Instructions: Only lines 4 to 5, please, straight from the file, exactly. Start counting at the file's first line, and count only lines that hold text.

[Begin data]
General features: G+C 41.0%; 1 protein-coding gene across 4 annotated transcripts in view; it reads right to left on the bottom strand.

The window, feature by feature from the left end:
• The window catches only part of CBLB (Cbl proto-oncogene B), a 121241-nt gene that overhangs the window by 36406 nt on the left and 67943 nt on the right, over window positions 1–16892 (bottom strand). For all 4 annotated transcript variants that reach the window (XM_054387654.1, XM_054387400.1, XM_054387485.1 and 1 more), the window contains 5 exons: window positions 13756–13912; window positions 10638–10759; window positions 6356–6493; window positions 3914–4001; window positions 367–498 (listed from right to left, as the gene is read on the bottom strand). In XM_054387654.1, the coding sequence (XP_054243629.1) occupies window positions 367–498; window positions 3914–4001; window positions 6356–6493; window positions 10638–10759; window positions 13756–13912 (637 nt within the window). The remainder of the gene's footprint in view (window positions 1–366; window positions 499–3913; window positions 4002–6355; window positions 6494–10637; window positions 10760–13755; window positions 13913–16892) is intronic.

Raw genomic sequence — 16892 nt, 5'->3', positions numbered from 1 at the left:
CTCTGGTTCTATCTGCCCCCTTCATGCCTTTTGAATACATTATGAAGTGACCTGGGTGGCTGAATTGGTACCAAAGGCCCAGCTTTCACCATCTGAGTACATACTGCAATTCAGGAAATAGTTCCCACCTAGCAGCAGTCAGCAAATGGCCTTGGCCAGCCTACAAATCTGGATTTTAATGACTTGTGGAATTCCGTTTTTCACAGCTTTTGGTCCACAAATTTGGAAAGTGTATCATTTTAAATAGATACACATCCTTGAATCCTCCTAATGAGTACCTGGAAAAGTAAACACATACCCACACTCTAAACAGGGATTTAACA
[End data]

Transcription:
Raw genomic sequence — 16892 nt, 5'->3', positions numbered from 1 at the left:
CTCTGGTTCTATCTGCCCCCTTCATGCCTTTTGAATACATTATGAAGTGACCTGGGTGGCTGAATTGGTACCAAAGGCCCAGCTTTCACCATCTGAGTACATACTGCAATTCAGGAAATAGTTCCCACCTAGCAGCAGTCAGCAAATGGCCTTGGCCAGCCTACAAATCTGGATTTTAATGACTTGTGGAATTCCGTTTTTCACAGCTTTTGGTCCACAAATTTGGAAAGTGTATCATTTTAAATAGATACACATCCTTGAATCCTCCTAATGAGTACCTGGAAAAGTAAACACATACCCACACTCTAAACAGGGATTTAACA